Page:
It’s official: the Ford Focus was the best-selling vehicle in the world in 2012, a strong indicator that global buyers are looking for small cars.
Get the facts and figures on top-selling cars in the U.S.
Two Ford Focus vehicles stand in a parking lot outside stamping operations area at the Ford Motor Co. automobile plant in Dagenham, U.K. Ford registered 1.02 million Focus cars in 2012.
And while the title comes with all sorts of caveats, the rise of the nameplate says all kinds of things about the U.S. and Asian automotive industries, the importance of global manufacturing and how Thailand became the new Spain.
Ford Motor Co., leading U.S. automakers in building their best cars in decades, registered 1.02 million Focus cars in 2012, topping 872,774 for Toyota’s Corolla, according to R.L. Polk & Co. data that Ford released today. Ford’s F-Series pickup line was the No. 3 nameplate, its Fiesta subcompact was No. 6, and General Motor’s Chevrolet Cruze was No. 8, ahead of Honda Motor Co.’s Civic.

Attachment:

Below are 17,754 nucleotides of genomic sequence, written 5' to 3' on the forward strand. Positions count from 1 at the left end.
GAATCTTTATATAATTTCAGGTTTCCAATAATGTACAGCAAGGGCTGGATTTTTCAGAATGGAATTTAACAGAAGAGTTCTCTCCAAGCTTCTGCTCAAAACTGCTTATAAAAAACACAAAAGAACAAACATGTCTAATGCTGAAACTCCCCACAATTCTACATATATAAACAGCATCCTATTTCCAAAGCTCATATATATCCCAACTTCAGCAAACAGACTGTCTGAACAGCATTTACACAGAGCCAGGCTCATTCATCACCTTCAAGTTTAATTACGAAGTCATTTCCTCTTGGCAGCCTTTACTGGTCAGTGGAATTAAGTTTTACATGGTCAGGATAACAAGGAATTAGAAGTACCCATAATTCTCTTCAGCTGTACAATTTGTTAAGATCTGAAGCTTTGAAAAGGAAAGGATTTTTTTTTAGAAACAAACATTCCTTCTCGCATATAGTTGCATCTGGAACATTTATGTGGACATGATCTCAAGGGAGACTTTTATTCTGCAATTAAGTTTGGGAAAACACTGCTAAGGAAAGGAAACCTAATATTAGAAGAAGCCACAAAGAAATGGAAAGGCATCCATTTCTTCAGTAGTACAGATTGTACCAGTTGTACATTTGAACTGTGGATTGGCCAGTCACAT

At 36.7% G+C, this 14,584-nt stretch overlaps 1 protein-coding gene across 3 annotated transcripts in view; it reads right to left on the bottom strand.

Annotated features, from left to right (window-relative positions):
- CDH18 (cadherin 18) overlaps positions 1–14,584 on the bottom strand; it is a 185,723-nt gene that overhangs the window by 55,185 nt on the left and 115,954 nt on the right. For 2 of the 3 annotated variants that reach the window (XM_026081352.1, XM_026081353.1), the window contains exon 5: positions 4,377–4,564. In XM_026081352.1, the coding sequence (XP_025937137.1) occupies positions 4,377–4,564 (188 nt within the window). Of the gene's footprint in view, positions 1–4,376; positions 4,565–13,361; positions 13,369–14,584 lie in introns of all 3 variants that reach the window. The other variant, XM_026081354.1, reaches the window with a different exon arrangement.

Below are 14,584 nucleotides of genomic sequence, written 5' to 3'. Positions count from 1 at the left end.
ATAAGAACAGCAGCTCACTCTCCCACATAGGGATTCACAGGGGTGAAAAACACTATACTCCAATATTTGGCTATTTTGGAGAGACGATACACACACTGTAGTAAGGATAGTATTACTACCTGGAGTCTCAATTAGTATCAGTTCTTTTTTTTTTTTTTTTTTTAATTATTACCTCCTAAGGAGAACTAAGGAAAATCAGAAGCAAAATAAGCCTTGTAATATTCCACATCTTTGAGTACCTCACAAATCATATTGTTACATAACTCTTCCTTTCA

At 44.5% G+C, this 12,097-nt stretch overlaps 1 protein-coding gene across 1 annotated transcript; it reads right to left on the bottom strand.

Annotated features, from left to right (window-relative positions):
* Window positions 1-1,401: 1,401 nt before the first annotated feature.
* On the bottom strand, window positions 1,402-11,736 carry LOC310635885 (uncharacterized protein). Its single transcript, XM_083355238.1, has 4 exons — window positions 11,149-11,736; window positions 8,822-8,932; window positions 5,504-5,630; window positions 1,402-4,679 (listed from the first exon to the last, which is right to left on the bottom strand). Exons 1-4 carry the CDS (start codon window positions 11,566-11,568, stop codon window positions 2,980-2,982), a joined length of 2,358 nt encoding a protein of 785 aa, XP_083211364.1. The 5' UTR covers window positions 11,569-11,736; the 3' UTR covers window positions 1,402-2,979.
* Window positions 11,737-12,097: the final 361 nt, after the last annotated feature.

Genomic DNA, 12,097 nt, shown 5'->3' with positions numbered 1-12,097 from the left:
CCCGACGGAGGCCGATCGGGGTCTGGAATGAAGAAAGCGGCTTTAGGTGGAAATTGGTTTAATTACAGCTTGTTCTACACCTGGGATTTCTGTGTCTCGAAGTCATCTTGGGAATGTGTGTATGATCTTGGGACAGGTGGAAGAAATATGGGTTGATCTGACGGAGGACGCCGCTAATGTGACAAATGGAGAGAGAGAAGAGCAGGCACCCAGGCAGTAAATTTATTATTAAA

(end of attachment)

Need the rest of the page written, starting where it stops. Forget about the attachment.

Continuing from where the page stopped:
The Focus, Fiesta and Cruze are among several models from U.S. automakers that are succeeding against Japan’s Toyota and Honda, which used to dominate car segments. Ford has been revived by Chief Executive Officer Alan Mulally, who has overhauled its lineup with more fuel-efficient models to round out its strength in big pickups and sport-utility vehicles and pushed a global product-development plan called One Ford.
Polk’s estimates may be rough. Toyota said global Corolla sales last year reached 1.16 million vehicles, or 33 percent more than the researcher’s figure.
The numbers themselves don’t necessarily mean anything if robust profits don’t follow. The top-selling car in the U.S. remains the Toyota Camry, as it has been for 11 years, and Toyota regained the global sales crown from GM last year.